## Re: Re: Re: Effects applied to selective parts of a matrix?

Oct 31 2006 | 5:12 pm

• Oct 31 2006 | 6:44 pm
I might also mention that since Jitter Matrix Operators work exclusively on N-ary cubes (that would be rectangles for the 2D case), for arbitrary regions of interest (ROI) (say a circle or some user selected blob of data), you can copy the bounding rectangle of data you wish to process, process the entire rectangle, write the arbitrary ROI into the alpha channel, and then alphablend back into the original submatrix.
I know that this is an unfortunately cumbersome process, but that's what you have to do currently. Someone with time on their hands could make a few abstractions/objects roi.prep and roi.apply which would accomplish the splitting, copying, alphablending stages for you, and all you'd need to do is put the processing routine between these objects.
-Joshua
• Oct 31 2006 | 7:32 pm
Quote: wesley.hoke@gmail.com wrote on Tue, 31 October 2006 19:12 ---------------------------------------------------- > Have you thought of using the src/dst dim attributes of jit.matrix to > process a submatrix of a matrix in place? >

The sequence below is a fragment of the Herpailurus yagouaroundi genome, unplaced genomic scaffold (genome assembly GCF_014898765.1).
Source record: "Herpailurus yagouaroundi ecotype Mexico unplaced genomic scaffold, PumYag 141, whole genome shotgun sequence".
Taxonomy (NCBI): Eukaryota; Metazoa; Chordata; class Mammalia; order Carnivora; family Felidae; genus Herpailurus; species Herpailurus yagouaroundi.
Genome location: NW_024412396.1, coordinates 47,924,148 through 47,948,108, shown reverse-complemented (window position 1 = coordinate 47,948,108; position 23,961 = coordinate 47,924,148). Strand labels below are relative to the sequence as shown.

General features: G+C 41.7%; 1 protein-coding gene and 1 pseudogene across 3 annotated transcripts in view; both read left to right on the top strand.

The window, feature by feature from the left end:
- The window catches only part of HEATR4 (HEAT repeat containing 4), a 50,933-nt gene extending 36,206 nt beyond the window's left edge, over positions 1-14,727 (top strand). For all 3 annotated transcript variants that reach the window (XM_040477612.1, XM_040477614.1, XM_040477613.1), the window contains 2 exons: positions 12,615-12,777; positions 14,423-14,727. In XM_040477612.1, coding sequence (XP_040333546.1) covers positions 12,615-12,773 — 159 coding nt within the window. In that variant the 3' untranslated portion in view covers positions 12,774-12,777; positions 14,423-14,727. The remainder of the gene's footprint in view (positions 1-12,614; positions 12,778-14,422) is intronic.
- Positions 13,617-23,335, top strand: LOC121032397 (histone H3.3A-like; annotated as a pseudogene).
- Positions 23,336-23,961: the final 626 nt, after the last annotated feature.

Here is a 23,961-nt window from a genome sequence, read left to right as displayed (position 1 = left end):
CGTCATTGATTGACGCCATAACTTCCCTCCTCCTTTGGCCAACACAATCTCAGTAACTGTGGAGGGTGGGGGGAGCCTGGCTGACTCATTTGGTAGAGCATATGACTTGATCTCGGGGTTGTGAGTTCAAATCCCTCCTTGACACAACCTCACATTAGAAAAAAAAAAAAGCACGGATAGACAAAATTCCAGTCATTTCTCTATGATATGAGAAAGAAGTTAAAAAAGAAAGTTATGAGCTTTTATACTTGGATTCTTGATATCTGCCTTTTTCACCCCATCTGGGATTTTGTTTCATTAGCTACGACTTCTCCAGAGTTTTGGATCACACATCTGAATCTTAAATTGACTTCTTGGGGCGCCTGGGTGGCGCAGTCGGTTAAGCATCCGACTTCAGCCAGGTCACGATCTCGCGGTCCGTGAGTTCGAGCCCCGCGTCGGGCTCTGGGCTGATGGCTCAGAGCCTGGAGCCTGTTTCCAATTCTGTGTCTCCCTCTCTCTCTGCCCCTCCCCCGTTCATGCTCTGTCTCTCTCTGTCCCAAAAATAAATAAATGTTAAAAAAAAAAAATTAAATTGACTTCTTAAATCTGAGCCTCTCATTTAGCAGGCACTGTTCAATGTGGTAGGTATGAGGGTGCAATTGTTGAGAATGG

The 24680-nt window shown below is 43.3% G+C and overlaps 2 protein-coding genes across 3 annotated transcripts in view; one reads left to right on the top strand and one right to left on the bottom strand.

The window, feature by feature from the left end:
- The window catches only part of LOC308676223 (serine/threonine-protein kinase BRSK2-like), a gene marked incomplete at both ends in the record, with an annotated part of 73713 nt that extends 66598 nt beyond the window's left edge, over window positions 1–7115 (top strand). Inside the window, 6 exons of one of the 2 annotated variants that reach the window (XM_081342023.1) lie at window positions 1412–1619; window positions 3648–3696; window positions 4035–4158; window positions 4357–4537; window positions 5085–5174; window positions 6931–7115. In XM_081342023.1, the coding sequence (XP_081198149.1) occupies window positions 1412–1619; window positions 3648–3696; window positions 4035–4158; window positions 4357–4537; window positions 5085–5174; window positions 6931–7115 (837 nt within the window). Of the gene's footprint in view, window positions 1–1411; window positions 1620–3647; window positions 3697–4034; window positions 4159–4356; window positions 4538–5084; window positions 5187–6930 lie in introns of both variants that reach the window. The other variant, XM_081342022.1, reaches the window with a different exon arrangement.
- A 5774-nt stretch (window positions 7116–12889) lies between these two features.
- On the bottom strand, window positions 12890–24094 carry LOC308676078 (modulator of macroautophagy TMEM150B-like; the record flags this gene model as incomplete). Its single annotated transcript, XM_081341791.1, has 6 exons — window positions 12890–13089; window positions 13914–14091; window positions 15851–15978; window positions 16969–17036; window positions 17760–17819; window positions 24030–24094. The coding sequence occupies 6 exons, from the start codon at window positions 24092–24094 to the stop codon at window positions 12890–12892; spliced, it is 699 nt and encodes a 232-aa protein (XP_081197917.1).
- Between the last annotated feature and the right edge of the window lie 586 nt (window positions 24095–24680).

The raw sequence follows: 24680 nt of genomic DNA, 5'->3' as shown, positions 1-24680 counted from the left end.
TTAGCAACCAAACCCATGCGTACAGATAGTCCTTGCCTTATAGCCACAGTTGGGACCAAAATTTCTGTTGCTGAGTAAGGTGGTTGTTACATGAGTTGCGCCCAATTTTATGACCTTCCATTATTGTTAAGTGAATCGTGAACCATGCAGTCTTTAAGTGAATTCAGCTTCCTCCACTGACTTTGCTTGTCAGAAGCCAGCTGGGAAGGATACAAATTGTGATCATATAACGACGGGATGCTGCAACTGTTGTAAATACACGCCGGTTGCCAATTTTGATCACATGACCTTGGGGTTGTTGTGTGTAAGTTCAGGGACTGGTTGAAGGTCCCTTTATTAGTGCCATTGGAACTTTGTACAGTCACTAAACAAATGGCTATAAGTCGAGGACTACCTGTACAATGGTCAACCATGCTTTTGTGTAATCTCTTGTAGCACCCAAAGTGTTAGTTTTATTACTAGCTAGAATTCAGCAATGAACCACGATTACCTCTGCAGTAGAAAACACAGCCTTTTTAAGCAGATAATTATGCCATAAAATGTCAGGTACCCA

No, but I will look into it - thanks for the suggestion.
• Oct 31 2006 | 7:34 pm
Quote: jkc wrote on Tue, 31 October 2006 20:44 ---------------------------------------------------- > > I might also mention that since Jitter Matrix Operators work > exclusively on N-ary cubes (that would be rectangles for the 2D > case), for arbitrary regions of interest (ROI) (say a circle or some > user selected blob of data), you can copy the bounding rectangle of > data you wish to process, process the entire rectangle, write the > arbitrary ROI into the alpha channel, and then alphablend back into > the original submatrix. > > I know that this is an unfortunately cumbersome process, but that's > what you have to do currently. Someone with time on their hands could > make a few abstractions/objects roi.prep and roi.apply which would > accomplish the splitting, copying, alphablending stages for you, and > all you'd need to do is put the processing routine between these > objects. > > -Joshua > ---------------------------------------------------- Thanks Joshua but this is wayyyy above my head.
• Oct 31 2006 | 7:45 pm
On Oct 31, 2006, at 11:34 AM, Toni Olivier wrote:
> Thanks Joshua but this is wayyyy above my head.
Perhaps in simpler terms:
If the particular portion of the matrix you want to process in not rectangular, you can process the bounding rectangle that contains the entire non rectangular area, and then use alpha blending to composite back with the original matrix. This isn't exactly easy to do, but some utility patches could be made to simplify this process for the beginner. If you need more info on alpha blending, please check the tutorials and search online.
-Joshua